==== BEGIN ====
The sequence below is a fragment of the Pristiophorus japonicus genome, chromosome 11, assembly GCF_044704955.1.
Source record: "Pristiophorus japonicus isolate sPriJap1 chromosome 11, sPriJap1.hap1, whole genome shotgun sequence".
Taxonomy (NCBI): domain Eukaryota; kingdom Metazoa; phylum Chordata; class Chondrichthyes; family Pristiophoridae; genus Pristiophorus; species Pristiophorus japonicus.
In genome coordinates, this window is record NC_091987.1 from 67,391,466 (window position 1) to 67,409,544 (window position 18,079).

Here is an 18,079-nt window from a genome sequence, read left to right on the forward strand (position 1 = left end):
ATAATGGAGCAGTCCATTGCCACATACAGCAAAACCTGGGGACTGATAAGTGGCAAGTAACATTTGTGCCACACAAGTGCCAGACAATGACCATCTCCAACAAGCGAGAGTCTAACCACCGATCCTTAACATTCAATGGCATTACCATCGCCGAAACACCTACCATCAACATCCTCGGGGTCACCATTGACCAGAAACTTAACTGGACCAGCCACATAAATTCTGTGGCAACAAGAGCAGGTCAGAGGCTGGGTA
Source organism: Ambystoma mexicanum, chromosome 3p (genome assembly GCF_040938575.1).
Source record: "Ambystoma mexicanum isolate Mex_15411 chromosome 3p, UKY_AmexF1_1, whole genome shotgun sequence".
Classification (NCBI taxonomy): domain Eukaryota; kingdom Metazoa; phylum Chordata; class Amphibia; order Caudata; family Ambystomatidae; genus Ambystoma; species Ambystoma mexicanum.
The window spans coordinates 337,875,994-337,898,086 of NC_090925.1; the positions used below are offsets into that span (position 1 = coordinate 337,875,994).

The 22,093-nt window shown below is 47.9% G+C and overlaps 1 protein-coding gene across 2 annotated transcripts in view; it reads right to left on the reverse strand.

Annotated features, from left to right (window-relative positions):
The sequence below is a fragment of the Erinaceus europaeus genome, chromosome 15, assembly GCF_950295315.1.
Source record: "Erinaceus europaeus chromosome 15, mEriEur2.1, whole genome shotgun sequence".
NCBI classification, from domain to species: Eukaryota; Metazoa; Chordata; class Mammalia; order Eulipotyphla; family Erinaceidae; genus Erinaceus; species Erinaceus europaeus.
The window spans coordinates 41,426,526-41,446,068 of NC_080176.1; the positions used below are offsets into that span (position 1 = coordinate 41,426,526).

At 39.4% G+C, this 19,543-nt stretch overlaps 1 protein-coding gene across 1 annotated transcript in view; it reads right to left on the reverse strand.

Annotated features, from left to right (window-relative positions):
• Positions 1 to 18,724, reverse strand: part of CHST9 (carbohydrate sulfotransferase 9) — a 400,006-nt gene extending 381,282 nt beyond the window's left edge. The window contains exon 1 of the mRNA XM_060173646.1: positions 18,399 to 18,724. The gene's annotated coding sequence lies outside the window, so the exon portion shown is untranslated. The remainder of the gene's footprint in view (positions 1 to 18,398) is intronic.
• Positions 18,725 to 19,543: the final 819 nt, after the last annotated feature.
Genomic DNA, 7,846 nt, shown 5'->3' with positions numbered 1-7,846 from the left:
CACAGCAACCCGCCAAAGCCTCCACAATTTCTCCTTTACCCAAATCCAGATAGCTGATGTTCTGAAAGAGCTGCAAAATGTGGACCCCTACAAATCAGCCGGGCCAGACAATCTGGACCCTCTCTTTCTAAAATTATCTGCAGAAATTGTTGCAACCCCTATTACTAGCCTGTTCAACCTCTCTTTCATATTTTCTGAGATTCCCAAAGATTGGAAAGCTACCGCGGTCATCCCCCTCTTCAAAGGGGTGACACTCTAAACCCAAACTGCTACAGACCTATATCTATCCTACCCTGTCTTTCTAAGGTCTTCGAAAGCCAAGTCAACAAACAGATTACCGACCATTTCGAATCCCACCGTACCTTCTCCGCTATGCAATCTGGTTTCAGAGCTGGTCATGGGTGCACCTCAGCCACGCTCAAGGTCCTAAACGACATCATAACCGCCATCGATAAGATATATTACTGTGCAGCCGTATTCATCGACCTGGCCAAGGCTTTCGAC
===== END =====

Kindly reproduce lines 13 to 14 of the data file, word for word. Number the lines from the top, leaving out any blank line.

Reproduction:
The sequence below is a fragment of the Erinaceus europaeus genome, chromosome 15, assembly GCF_950295315.1.
Source record: "Erinaceus europaeus chromosome 15, mEriEur2.1, whole genome shotgun sequence".